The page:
AOH :: 2204.TXT|
Logitech document 2204: "Optical Character Recognition Technology Information"
Document Number 2204
Optical Character Recognition Technology Information
In the Beginning . . .
Although optical character recognition (OCR) has only recently been
popularized, OCR, or at least the concept of OCR, has existed since the
beginning of the nineteenth century. In 1809, the first patents for reading
devices to aid the blind were awarded. These inventions were the first real
"seeds" of OCR's development.
The next 100 years saw numerous advances in optical scanning. One important
invention was the "retina scanner" that used a mosaic of photocells in an
image transmission system. Another important milestone in the evolution of
OCR was the invention of the "Nipkow Disk," a sequential scanning disk which
made possible the technique of line-by-line analysis of images, as well as
other future innovations. For example, the principle of Nipkow's sequential
scanning process was used in the operation of modern television cameras and as
a technology incorporated in many current OCR systems.
Shortly before World War I, the first true "readers," or machines that were
able to convert printed characters into another form, were made commercially
available. In 1912, Emmanuel Goldberg patented a machine which directly read
characters and converted those symbols into standard telegraph code.
Goldberg's machine read typed messages, converted them to paper tape, and
then used the tape to transmit telegraphic messages over wires without human
intervention. His invention demonstrated a practical application of OCR.
During the same time, but independently, Fournier D'Albe invented an OCR
device called the "Optophone." The Optophone was a hand-held scanner that
optically scanned printed material and produced series of audible tones while
being moved along a page. Each tone corresponded to a specific letter or
character which allowed a visually impaired person to interpret written
material. In the late 1920's, AT&T patented systems which scanned messages
and encoded them into "Morse Code" for telegraphic transmission.
Emmanuel Goldberg was responsible for yet another significant development in
1931, when he patented a device that searched photographic transparencies of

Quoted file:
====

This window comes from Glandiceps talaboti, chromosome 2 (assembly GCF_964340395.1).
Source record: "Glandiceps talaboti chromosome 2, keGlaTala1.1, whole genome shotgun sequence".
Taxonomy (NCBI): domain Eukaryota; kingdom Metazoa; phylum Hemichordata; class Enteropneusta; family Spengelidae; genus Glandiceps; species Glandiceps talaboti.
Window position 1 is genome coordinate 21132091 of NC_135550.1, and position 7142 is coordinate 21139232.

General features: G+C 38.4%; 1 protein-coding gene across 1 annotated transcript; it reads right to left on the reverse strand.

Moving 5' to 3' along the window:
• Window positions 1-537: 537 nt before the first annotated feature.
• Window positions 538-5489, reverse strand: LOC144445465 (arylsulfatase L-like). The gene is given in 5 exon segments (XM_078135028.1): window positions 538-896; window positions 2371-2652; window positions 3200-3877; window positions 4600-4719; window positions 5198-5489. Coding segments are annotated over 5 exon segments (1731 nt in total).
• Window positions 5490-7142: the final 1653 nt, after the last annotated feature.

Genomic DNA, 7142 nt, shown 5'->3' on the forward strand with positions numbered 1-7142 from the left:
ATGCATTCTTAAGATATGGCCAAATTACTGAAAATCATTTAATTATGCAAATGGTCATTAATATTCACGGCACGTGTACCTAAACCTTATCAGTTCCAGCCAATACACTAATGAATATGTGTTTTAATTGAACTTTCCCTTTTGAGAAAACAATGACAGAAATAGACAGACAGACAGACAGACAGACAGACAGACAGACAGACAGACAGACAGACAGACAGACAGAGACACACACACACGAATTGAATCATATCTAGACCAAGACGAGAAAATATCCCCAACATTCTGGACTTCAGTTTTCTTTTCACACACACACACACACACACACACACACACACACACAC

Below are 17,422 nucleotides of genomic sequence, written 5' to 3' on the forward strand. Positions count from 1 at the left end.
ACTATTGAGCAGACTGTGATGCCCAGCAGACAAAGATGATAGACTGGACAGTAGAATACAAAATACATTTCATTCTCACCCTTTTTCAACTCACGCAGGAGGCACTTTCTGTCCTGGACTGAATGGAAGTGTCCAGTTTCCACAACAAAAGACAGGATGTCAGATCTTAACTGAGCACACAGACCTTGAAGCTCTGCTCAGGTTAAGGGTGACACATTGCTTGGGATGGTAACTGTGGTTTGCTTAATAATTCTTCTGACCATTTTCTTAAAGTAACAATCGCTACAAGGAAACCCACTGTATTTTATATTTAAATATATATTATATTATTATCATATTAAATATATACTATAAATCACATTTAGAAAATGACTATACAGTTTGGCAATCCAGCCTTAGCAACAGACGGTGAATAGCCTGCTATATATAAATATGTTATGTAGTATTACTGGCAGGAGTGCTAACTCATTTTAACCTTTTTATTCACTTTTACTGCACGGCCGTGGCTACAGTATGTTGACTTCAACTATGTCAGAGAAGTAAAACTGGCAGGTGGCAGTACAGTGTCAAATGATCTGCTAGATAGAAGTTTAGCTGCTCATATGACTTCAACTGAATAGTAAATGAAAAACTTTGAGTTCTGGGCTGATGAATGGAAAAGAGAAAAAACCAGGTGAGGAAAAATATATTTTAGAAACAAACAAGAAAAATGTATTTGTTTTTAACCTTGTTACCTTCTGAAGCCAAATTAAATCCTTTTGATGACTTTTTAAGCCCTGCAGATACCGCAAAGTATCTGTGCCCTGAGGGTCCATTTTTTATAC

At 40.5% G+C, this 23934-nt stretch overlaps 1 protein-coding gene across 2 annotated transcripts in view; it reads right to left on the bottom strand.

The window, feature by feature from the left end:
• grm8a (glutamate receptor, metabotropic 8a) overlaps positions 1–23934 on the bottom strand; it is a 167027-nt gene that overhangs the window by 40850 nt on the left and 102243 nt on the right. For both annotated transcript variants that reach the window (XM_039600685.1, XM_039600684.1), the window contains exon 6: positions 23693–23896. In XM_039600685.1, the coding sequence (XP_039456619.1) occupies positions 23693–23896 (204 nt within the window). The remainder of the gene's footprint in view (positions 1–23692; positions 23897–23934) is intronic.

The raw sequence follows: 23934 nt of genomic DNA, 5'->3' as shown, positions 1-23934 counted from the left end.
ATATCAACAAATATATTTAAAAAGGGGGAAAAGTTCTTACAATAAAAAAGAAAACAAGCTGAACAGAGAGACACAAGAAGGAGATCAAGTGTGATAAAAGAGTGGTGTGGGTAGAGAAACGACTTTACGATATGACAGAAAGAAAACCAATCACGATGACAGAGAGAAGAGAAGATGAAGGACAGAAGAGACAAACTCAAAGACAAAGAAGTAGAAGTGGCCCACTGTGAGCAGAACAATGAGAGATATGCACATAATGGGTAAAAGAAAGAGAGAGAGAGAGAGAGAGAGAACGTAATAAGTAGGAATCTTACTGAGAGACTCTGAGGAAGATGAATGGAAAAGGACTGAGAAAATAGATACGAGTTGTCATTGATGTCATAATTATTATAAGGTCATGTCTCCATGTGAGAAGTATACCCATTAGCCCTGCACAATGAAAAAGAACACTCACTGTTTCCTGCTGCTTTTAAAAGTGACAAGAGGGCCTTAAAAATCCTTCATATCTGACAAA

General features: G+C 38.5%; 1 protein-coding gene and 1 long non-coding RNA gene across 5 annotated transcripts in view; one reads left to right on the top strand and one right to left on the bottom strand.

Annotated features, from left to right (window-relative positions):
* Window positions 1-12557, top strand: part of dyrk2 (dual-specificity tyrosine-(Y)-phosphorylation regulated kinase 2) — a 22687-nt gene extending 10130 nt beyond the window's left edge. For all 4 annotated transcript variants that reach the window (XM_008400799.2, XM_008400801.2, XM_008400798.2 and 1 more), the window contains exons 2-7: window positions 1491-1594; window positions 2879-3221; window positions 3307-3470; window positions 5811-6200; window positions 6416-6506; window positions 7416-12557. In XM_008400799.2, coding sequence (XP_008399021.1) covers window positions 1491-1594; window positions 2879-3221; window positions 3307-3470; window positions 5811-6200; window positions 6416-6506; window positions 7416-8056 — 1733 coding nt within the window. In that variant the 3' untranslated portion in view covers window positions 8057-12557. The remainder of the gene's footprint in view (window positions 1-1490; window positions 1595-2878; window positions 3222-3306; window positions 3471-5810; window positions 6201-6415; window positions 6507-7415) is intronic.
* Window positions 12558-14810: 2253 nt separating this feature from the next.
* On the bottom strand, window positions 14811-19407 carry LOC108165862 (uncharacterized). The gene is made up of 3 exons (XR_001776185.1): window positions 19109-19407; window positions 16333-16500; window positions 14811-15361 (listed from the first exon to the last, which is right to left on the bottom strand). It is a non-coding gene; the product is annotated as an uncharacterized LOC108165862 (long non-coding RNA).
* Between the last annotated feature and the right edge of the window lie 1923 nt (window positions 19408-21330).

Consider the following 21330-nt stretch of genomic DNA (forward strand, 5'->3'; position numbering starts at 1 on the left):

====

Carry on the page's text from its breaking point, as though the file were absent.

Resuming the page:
data records and attempted to match them against a template of the desired
search pattern. The hypothesis behind this system was that once a match was
located, the coincidence of pattern would cause a light source to be
completely blocked from a detection device, more specifically, a photographic
cell. This concept was the beginning concept of "template matching." This
technique was actually applied in the first actual working character readers
which appeared in the 1950's.
In the mid 1940's, the birth of the electronic data processing industry
created the need for a productive method of data entry. Although IBM entered
the optical scanning field in 1938, and was awarded various OCR-related
patents, including one for a "Light Sensitive Device," the computer pioneer
made no attempts to market commercial OCR devices until after 1960.
A nonscientific article in the mid 1950's introduced to the public the first
potential commercial marketplace for OCR technology and equipment -- an
invention named "Gismo." Developed by a Department of Defense engineer, Gismo
was capable of reading of reading 23 letters of the alphabet, which had been
produced by a standard typewriter. Gismo could also understand Morse Code,
read musical notations, and even read aloud from printed pages. The inventor
was quoted as saying that once "Gismo" got into production, the machine would
have about 99.9-percent reading accuracy and would sell for approximately
$1000.00. Of course, this was all theory in 1950. But it generated
substantial enthusiasm and pointed to a bright future for OCR.
Shortly after "Gismo" captured the public's attention, the same engineer
founded Intelligent Machines Research Corporation (IMR). IMR developed and
applied OCR technology to the problems and needs of commercial data
processing. The company went on to achieve a major first in OCR with the